Full-text · Article · May 2014 · Ostrich - Journal of African Ornithology
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    • "coprotheres) (one was a possible G. africanus x G. coprotheres hybrid) based on MCPs from satellite tracking data in Namibia [20]. The foraging range estimates in our study are substantially larger than the estimate of 1940 km2 for a breeding colony of Cape vultures in the Western Cape Province of South Africa obtained from landowner questionnaires and radio-tracking data [41], and 9200 km2 for a Cape vulture population in the Drakensberg mountains obtained from re-sightings of marked individuals [42]. Comparisons with earlier studies are difficult, however, due to differences in environmental conditions and foraging ecology of the different study species, and the methods used, with continuous GPS tracking methods able to provide a much better representation of the vultures' movement patterns [27]. "
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    ABSTRACT: Vultures in the Gyps genus are declining globally. Multiple threats related to human activity have caused widespread declines of vulture populations in Africa, especially outside protected areas. Addressing such threats requires the estimation of foraging ranges yet such estimates are lacking, even for widespread (but declining) species such as the African white-backed vulture (Gyps africanus). We tracked six immature African white-backed vultures in South Africa using GPS-GSM units to study their movement patterns, their use of protected areas and the time they spent in the vicinity of supplementary feeding sites. All individuals foraged widely; their combined foraging ranges extended into six countries in southern Africa (mean (6 SE) minimum convex polygon area = 269,1036197,187 km 2) and three of the vultures travelled more than 900 km from the capture site. All six vultures spent the majority of their tracking periods outside protected areas. South African protected areas were very rarely visited whereas protected areas in northern Botswana and Zimbabwe were used more frequently. Two of the vultures visited supplementary feeding sites regularly, with consequent reduced ranging behaviour, suggesting that individuals could alter their foraging behaviour in response to such sites. We show that immature African white-backed vultures are capable of travelling throughout southern Africa, yet use protected areas to only a limited extent, making them susceptible to the full range of threats in the region. The standard approach of designating protected areas to conserve species is unlikely to ensure the protection of such wide-ranging species against threats in the wider landscape. Citation: Phipps WL, Willis SG, Wolter K, Naidoo V (2013) Foraging Ranges of Immature African White-Backed Vultures (Gyps africanus) and Their Use of Protected Areas in Southern Africa. PLoS ONE 8(1): e52813.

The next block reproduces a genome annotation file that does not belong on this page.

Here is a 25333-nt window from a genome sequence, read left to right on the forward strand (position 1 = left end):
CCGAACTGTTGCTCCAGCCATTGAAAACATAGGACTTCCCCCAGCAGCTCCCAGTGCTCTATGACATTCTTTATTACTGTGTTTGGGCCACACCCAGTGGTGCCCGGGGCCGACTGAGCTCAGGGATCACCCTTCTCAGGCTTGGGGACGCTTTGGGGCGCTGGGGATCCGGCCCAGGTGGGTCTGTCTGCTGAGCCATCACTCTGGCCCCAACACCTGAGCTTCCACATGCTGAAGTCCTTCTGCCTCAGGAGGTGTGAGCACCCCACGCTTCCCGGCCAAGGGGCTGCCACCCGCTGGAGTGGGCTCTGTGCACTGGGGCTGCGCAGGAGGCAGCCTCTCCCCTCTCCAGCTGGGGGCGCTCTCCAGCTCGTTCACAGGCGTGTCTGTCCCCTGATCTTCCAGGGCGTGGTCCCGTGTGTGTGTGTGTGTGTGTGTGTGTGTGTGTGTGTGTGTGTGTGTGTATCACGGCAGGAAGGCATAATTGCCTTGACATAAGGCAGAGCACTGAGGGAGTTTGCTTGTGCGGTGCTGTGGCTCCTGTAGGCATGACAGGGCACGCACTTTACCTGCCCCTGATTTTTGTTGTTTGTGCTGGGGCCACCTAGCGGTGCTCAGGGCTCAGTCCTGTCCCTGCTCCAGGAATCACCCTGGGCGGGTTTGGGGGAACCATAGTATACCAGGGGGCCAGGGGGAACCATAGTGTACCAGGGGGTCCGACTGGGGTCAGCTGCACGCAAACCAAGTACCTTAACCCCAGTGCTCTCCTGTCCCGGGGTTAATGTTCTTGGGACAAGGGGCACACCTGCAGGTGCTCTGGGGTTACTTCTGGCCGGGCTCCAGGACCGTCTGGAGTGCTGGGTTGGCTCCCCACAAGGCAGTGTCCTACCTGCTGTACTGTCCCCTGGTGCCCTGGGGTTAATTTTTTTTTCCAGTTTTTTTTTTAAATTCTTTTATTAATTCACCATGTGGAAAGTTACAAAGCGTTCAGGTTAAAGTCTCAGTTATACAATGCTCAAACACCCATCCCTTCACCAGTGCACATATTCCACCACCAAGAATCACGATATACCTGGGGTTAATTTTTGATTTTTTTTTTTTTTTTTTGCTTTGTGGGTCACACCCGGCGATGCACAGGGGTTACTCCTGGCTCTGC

Full-text · Article · Jan 2013 · PLoS ONE